The next big meeting in the area will be the Farm Bill Summit being held on Thursday evening, April 11. This will be at Versailles High School on Marker Road in Darke County. The event is free and open to the public for anyone with interest in U.S. agricultural policy. Refreshments will be served at 6 p.m. with the program starting at 6:30 p.m. and finishing by 9:30 p.m. This program is designed to give you “Everything you need to know about the farm bill in one summit.”
Three keynote speakers will cover the three largest agricultural titles in terms of spending within the farm bill: commodities, conservation, and crop insurance: Keith Coble, head of the Department of Agricultural Economics at Mississippi State University; Jonathan Coppess, from the University of Illinois and past administrator of the Farm Service Agency; and Patrick Westhof, director of the Food and Agricultural Policy Research Institute, Professor of Agricultural and Applied Economics at the University of Missouri, and past economist to the U.S. Senate Committee on Agriculture, Nutrition, and Forestry. They will address government assistance in the farm bill including crop insurance, compensation for land set aside for conservation, and payments to farmers who grow commodities when losses occur due to low commodity prices or low revenue.
Producers of commodities now have a choice between two programs: Agricultural Risk Coverage or Price Loss Coverage. Another significant change will affect dairy producers. The Dairy Margin Coverage program provides aid to dairy farmers when the margin between milk prices and feed costs dips below a certain coverage level. The 2018 farm bill lowered the cost of premiums for the first 5 million pounds of milk, but raised premiums costs for any milk over 5 million pounds.
Producers who opt to set aside a portion of their land for conservation could receive less compensation per acre compared to what they received under the previous farm bill. The new compensation rate has been decreased to 85 percent of the county rental rate. However, they will have the option of enrolling more acres in the program.
More information and registration are available at go.osu.edu/farmbillsummit. Additional questions can be sent to Sam Custer at firstname.lastname@example.org.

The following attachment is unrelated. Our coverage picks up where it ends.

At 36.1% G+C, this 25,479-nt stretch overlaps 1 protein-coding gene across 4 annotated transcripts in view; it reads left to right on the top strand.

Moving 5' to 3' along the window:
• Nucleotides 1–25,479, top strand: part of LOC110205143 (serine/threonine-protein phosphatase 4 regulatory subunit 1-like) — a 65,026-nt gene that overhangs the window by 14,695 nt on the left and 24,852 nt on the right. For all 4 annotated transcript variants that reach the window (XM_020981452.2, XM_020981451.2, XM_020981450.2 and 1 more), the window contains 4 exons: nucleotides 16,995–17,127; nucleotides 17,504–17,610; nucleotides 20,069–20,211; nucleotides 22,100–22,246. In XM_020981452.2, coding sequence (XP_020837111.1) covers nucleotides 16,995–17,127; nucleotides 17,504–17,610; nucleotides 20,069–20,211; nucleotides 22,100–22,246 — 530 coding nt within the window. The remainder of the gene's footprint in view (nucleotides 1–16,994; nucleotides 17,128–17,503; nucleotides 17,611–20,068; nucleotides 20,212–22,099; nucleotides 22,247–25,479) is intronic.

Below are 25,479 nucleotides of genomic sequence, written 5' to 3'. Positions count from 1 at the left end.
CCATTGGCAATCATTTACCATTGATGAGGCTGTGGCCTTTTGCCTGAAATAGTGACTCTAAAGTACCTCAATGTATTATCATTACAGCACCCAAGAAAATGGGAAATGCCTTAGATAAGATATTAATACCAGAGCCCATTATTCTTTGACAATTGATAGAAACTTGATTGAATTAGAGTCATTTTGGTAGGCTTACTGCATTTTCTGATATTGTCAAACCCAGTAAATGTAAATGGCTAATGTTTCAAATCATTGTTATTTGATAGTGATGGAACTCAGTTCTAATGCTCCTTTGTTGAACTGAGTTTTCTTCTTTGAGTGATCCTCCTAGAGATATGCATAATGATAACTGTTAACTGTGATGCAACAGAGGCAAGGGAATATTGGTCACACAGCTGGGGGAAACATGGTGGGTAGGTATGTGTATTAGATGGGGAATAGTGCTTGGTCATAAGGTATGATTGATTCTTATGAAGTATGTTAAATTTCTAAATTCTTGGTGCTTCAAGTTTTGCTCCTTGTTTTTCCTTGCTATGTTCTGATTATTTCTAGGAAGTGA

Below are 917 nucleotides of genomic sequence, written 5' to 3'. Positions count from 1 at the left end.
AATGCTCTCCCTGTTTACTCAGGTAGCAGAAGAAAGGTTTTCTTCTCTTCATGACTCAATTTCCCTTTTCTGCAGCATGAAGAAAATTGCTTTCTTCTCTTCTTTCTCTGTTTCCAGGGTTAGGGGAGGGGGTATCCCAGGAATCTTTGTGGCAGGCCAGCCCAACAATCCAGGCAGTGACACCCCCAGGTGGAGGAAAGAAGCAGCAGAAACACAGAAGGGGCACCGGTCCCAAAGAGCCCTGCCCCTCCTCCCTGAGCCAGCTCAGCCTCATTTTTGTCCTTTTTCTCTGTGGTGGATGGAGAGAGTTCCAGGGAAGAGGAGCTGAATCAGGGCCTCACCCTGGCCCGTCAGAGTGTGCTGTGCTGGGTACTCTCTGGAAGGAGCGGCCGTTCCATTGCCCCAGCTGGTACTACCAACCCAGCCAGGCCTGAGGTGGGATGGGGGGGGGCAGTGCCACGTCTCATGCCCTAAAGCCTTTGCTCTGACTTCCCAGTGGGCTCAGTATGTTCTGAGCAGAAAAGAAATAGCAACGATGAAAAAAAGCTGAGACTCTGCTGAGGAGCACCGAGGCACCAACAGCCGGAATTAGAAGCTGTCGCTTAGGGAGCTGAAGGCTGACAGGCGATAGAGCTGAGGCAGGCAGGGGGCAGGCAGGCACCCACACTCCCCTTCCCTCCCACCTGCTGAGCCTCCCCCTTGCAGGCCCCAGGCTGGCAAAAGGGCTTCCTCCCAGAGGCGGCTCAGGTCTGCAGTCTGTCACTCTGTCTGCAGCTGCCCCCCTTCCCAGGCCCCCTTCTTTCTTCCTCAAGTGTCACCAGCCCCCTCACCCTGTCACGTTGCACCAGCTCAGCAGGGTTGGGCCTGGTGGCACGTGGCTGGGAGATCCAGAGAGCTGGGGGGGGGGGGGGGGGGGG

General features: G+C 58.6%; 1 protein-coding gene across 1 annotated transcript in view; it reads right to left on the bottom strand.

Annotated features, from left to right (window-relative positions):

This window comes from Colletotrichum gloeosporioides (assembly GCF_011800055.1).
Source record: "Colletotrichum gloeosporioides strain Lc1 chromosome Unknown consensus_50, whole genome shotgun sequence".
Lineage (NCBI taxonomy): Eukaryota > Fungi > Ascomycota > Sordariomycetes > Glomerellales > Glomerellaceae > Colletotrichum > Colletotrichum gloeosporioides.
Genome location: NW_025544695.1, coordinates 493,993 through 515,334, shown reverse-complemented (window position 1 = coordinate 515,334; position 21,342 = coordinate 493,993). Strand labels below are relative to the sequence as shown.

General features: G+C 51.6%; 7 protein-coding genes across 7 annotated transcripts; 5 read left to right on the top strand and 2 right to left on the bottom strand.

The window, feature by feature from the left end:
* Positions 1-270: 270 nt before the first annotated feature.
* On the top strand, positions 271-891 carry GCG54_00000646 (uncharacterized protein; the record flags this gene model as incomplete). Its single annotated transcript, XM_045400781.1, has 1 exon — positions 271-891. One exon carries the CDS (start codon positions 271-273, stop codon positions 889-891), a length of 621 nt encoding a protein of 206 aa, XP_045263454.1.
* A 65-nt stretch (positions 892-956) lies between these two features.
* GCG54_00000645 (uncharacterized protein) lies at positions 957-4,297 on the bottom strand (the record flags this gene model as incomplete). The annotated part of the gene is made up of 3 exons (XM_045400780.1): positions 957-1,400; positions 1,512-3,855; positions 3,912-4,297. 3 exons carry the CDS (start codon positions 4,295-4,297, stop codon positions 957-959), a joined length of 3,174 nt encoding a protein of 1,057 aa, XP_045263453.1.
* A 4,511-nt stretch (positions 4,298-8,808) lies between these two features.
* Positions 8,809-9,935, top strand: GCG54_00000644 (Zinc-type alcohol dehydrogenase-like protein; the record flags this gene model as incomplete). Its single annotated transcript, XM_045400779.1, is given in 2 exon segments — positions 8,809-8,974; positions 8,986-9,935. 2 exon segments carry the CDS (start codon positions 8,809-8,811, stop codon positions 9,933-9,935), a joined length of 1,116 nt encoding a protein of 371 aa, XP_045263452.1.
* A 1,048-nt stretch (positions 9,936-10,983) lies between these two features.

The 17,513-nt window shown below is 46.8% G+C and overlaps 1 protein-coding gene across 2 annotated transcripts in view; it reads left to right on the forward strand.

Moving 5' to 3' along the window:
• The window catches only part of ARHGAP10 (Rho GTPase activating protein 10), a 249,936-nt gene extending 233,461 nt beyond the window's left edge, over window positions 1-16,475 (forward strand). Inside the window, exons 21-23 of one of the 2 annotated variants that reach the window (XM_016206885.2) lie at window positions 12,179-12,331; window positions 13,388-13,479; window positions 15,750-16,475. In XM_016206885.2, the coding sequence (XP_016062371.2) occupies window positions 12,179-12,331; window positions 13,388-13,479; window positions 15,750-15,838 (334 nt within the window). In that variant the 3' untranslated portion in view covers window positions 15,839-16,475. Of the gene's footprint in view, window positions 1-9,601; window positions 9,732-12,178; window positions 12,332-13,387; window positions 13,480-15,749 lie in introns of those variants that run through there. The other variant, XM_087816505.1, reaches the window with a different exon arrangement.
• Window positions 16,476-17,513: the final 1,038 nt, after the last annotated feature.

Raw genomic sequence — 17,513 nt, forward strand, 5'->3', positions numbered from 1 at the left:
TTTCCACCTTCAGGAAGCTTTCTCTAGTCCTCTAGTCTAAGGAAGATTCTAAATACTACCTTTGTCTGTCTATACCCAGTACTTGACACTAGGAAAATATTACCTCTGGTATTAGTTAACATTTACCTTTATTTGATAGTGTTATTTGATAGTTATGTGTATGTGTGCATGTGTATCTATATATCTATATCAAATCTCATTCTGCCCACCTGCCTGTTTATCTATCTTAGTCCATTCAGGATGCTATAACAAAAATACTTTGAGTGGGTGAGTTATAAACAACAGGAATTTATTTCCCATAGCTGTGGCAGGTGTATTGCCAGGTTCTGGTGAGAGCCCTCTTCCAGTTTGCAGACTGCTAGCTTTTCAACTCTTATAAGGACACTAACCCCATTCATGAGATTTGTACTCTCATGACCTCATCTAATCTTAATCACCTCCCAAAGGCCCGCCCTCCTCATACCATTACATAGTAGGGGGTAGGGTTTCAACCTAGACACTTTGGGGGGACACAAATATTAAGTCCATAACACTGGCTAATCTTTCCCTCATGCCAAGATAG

How well do you know your farm? Sure, you could probably drive your fields blindfolded and you could name that cow which always comes in the parlor last; but what about your farm as a business?
The Ohio Farm Business Analysis Program is focused on working with farmers to help them better understand the numbers behind their businesses in order to make more informed production, marketing, and financial management decisions. Financial management is critical to the success of every farm business, and with analysis, farmers can better understand the numbers behind their profits or losses.
Now, I know it’s not necessarily the best time to think about this, what with planting season coming up, but you’ve probably got your taxes done for 2018 – or are still working on them – so you should have at least some of the information needed! To complete a farm’s analysis, we start with beginning and ending balance sheets from that year. To fill in between the balance sheets, we ask for income, expenses, capital purchases, sales, and enterprise information.
You can complete a whole farm analysis and also choose to do enterprise analysis. You’ll get your farm’s analysis and enterprise summaries that include costs of production per acre, per unit (such as bushel, ton, head) as well as machinery costs per acre. At the conclusion of each year’s analysis, you will also receive Ohio summary data, along with personalized benchmark reports that help you to identify areas of strength and concern.
If you are interested in exploring this way of getting a better handle on your farm financials and finding out strengths and weaknesses of your enterprises, contact me. I can get you in touch with the local Farm Business Analysis Technician serving this area.
Thanks to the USDA-NIFA Farm Business Analysis grant, the cost for a farm to complete an analysis for the 2018 business year is $100. To get an idea of the information generated, you can review past farm business summaries at http://farmprofitability.osu.edu.
The writer can be reached at the OSU Extension office (937-498-7239) or by email at email@example.com.